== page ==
In anticipation of next month’s United Nations Security Council talks on reforming the inherently archaic and dysfunctional political body, China’s foreign policy chief, Yang Yi stated his country’s demands.
“The reform of the Security Council should uphold fairness and justice, increase the representation and voice of developing countries, allowing more small and medium-sized countries to have more opportunities to participate in the decision-making of the Council,” Wang Yi said in a statement on April 29.
More specifically, the new UNSC must “redress historical injustices against Africa”.
Although calls for reforms of the UNSC have been made many times in the past, Beijing’s position is particularly important, in both language and timing.
When the United Nations was founded in 1945 following World War II, it was meant to mark the rise of a new world order, one that was largely dominated by the winners of that horrific war, giving greater influence to the United States and its Western allies.
Indeed, of the 51 founding members of the UN back then, five countries were chosen to serve permanently on the Security Council – the executive branch of the UN. The rest were given membership in the General Assembly, which played a marginal and, at times, even symbolic role in world affairs.
Six other nations were allowed to serve as non-permanent members of the Council, though they were not granted the same veto power, held and exercised by the five powerful UNSC members only.
A few years later, in 1963, the non-permanent membership status, served through annual rotations, was expanded to 10, making the total number of 15 UNSC members. However, the ‘reforms’ ended there, never to be revisited.
The UN was hardly ever a democratic platform, fairly reflecting the realities of the world, whether based on economic influence, demographics or any other indicators – aside, of course, from military might and political hegemony.
From the post-WWII geopolitical realities, however, the UN perfectly expressed a sad, unfair, but also somewhat true global power paradigm.
That paradigm, however, is now shifting, and rapidly so.
Calls for reforms have been underway for years, reflected in the activities of the Group of Four (G4) – Brazil, Germany, India and Japan – for example; and the Sirte Declaration of the African Union (AU) in 2005, among others. But the renewed calls for reforming the UN in recent months have become louder, more significant and, indeed, more possible.
The Russia-Ukraine war, which has divided the world into political camps, further empowered China – the world’s soon-to-be largest economy – and emboldened many countries in the Middle East, Africa and South America.
Of the many indicators of a global power shift, the BRICS nations – Brazil, Russia, India, China and South Africa – have proven to be the greatest success story in challenging Western dominance over global markets and the status of the dollar as the world’s main currency.
As BRICS readies for a major membership expansion, it is poised to become the world’s leading economic forum – ahead of the powerful G7.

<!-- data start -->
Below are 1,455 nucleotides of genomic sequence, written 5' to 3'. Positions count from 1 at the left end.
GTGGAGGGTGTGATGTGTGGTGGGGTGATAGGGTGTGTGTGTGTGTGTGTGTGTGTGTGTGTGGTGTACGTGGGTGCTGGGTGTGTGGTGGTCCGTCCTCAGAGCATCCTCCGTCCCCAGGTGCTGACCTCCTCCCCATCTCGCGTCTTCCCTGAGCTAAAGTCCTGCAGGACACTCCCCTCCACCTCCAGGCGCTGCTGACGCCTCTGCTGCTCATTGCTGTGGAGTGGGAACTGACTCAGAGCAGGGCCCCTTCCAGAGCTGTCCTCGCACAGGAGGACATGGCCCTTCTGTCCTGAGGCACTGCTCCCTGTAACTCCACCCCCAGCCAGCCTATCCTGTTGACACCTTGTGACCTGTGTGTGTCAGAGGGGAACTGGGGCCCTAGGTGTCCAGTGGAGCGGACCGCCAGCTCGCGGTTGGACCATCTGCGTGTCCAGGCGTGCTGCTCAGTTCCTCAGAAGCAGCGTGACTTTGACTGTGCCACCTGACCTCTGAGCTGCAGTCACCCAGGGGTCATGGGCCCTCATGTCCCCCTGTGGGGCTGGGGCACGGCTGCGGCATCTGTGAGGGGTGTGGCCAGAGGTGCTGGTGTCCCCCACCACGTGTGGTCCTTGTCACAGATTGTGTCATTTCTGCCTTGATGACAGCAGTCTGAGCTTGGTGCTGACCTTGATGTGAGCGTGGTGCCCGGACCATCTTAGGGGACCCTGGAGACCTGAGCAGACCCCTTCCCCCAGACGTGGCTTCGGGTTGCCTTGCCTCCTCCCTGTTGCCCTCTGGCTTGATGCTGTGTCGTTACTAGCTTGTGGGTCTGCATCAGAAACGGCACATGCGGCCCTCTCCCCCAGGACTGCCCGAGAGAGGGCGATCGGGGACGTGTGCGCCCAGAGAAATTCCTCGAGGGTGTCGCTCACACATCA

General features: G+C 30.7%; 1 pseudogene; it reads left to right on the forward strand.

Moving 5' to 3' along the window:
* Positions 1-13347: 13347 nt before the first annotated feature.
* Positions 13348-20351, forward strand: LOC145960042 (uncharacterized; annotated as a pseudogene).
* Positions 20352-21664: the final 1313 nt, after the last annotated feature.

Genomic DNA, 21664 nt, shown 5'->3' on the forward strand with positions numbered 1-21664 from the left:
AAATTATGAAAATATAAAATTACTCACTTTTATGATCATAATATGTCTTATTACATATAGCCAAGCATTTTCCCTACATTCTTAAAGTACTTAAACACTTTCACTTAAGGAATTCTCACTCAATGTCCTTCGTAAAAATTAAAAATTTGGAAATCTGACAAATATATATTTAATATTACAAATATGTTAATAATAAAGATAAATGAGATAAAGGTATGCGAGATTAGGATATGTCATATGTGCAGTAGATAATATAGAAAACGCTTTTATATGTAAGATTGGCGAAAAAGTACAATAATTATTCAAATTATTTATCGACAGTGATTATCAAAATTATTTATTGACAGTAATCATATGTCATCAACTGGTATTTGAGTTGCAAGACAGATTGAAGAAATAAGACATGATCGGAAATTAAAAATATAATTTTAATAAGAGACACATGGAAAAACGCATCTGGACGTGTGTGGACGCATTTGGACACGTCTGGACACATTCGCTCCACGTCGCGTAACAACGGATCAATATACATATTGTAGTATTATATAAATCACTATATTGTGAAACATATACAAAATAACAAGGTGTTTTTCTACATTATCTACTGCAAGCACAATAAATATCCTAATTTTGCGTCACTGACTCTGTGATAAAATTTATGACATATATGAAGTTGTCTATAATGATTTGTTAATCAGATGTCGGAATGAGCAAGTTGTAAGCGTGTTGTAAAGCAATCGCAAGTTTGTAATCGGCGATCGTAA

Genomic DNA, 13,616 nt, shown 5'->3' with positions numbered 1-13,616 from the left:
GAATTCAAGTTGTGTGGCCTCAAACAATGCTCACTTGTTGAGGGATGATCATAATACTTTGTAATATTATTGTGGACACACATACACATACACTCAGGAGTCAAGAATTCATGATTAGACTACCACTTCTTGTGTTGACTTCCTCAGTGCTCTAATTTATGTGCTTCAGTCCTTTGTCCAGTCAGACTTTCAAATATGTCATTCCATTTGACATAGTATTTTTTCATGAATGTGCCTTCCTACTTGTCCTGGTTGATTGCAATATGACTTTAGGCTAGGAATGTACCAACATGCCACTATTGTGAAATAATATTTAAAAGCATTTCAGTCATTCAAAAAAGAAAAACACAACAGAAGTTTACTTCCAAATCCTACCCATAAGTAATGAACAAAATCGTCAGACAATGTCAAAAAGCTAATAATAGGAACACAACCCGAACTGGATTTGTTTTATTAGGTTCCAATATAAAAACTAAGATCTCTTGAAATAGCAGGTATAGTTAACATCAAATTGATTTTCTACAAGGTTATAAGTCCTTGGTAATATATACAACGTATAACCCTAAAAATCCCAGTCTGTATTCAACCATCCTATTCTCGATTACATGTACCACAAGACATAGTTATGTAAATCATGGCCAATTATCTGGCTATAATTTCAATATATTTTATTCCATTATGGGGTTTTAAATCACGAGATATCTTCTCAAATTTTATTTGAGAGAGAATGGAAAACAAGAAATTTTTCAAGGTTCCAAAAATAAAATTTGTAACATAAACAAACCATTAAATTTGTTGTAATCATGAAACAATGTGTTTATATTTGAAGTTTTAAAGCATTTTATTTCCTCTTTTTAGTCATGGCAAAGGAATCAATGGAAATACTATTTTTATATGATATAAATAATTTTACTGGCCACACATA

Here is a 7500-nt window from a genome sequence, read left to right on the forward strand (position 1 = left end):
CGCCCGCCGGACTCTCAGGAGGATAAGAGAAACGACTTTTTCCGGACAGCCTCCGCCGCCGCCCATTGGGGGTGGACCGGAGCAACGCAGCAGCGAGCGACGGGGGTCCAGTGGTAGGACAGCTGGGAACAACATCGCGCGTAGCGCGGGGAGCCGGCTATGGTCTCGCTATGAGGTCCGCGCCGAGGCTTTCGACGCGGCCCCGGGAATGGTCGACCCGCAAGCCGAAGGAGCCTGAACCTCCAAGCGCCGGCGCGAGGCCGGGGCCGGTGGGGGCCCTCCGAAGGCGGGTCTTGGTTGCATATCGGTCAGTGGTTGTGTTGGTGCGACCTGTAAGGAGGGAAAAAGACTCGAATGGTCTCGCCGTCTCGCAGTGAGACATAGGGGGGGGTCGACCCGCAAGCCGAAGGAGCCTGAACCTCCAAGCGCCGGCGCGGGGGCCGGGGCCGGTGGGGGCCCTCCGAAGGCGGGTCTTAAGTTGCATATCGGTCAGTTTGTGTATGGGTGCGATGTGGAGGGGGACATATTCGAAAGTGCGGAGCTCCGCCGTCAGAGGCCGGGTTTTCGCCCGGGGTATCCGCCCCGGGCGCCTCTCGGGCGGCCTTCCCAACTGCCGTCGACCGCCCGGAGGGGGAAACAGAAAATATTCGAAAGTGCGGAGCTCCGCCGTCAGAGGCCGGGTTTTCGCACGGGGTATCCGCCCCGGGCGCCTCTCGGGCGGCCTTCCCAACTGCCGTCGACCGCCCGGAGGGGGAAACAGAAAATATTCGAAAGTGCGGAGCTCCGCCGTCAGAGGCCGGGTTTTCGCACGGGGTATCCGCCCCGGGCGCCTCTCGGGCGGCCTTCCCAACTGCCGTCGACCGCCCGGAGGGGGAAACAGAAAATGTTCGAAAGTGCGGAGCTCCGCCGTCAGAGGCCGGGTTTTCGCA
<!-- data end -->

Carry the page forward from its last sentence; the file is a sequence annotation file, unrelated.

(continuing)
One of the BRICS members, India, as of April 2023, overtook China to become the world’s most populous country. Along with China, and the combined demographics and wealth of other BRICS countries, it becomes unacceptable that a BRICS member, like India, is still not a permanent member of the UNSC. The same logic applies to Brazil.
India’s UN Ambassador, Ruchira Kamboj, recently referred to the UN Charter as “anachronistic”. “Can we practice ‘effective multilateralism’ by defending a charter that makes five nations more equal than others, and provides to each of those five the power to ignore the collective will of the remaining 188 member states?” Kamboj said during a debate on the UN Charter.
Of course, she is right. Her logic, however, carries much greater weight now that her country – along with other BRICS nations, the collective power of the African Union among other nations and political entities – is in a much stronger position to bargain for substantive change.
China, on the other hand, is already a permanent UNSC member, and a holder of the veto power.
The fact that Wang Yi is demanding serious changes at the UN, particularly in the makeup of the Security Council, is a powerful indicator of China’s new global foreign policy agenda. As a rising superpower with close and deepening ties with many countries in the Global South, China rightly believes that it is in its interests to demand inclusion and fair representation for others.
This is an unmistakable sign of political maturity by Beijing, which will surely be resisted by the US and other European powers.
The West is keen on either maintaining the UNSC’s West-leaning status as it is, or, if it must, engaging in superficial or self-serving reforms. This would be unacceptable for China and the rest of the Global South.
The UN’s reputation is already in tatters following its failure to address international conflicts, climate change, global pandemics and more. If not reformed to meaningfully address global challenges through more democratic means, the UN will risk its future relevance, if not its very existence.
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